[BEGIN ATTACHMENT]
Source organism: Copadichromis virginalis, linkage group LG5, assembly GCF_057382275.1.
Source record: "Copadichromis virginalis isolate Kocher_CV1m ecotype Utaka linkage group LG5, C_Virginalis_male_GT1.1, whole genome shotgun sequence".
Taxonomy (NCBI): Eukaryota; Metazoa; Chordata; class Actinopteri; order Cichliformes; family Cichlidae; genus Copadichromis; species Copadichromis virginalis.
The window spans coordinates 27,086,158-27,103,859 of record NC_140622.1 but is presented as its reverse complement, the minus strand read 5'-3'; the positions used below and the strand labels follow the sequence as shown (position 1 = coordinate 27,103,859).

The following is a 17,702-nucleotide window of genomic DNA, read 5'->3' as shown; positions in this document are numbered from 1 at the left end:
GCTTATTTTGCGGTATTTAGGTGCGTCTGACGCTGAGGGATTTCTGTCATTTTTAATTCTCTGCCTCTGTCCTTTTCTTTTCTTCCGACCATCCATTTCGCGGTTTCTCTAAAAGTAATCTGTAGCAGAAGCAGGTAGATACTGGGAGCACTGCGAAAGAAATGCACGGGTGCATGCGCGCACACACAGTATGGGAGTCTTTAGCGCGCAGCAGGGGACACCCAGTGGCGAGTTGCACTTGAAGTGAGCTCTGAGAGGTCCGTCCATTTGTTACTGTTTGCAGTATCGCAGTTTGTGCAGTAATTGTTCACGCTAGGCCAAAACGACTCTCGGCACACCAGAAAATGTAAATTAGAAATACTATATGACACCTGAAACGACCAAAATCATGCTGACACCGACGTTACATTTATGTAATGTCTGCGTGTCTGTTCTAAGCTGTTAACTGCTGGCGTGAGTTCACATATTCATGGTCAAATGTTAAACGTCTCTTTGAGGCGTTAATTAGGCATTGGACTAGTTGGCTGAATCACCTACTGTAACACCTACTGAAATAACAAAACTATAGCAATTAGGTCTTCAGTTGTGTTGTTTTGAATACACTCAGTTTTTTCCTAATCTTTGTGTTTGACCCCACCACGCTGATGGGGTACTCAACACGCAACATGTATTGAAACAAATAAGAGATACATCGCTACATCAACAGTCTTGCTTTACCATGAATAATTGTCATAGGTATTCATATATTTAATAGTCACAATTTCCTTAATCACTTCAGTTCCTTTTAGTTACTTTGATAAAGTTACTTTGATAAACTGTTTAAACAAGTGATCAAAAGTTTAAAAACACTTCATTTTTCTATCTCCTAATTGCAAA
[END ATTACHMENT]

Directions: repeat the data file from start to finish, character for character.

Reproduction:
Source organism: Copadichromis virginalis, linkage group LG5, assembly GCF_057382275.1.
Source record: "Copadichromis virginalis isolate Kocher_CV1m ecotype Utaka linkage group LG5, C_Virginalis_male_GT1.1, whole genome shotgun sequence".
Taxonomy (NCBI): Eukaryota; Metazoa; Chordata; class Actinopteri; order Cichliformes; family Cichlidae; genus Copadichromis; species Copadichromis virginalis.
The window spans coordinates 27,086,158-27,103,859 of record NC_140622.1 but is presented as its reverse complement, the minus strand read 5'-3'; the positions used below and the strand labels follow the sequence as shown (position 1 = coordinate 27,103,859).

The following is a 17,702-nucleotide window of genomic DNA, read 5'->3' as shown; positions in this document are numbered from 1 at the left end:
GCTTATTTTGCGGTATTTAGGTGCGTCTGACGCTGAGGGATTTCTGTCATTTTTAATTCTCTGCCTCTGTCCTTTTCTTTTCTTCCGACCATCCATTTCGCGGTTTCTCTAAAAGTAATCTGTAGCAGAAGCAGGTAGATACTGGGAGCACTGCGAAAGAAATGCACGGGTGCATGCGCGCACACACAGTATGGGAGTCTTTAGCGCGCAGCAGGGGACACCCAGTGGCGAGTTGCACTTGAAGTGAGCTCTGAGAGGTCCGTCCATTTGTTACTGTTTGCAGTATCGCAGTTTGTGCAGTAATTGTTCACGCTAGGCCAAAACGACTCTCGGCACACCAGAAAATGTAAATTAGAAATACTATATGACACCTGAAACGACCAAAATCATGCTGACACCGACGTTACATTTATGTAATGTCTGCGTGTCTGTTCTAAGCTGTTAACTGCTGGCGTGAGTTCACATATTCATGGTCAAATGTTAAACGTCTCTTTGAGGCGTTAATTAGGCATTGGACTAGTTGGCTGAATCACCTACTGTAACACCTACTGAAATAACAAAACTATAGCAATTAGGTCTTCAGTTGTGTTGTTTTGAATACACTCAGTTTTTTCCTAATCTTTGTGTTTGACCCCACCACGCTGATGGGGTACTCAACACGCAACATGTATTGAAACAAATAAGAGATACATCGCTACATCAACAGTCTTGCTTTACCATGAATAATTGTCATAGGTATTCATATATTTAATAGTCACAATTTCCTTAATCACTTCAGTTCCTTTTAGTTACTTTGATAAAGTTACTTTGATAAACTGTTTAAACAAGTGATCAAAAGTTTAAAAACACTTCATTTTTCTATCTCCTAATTGCAAA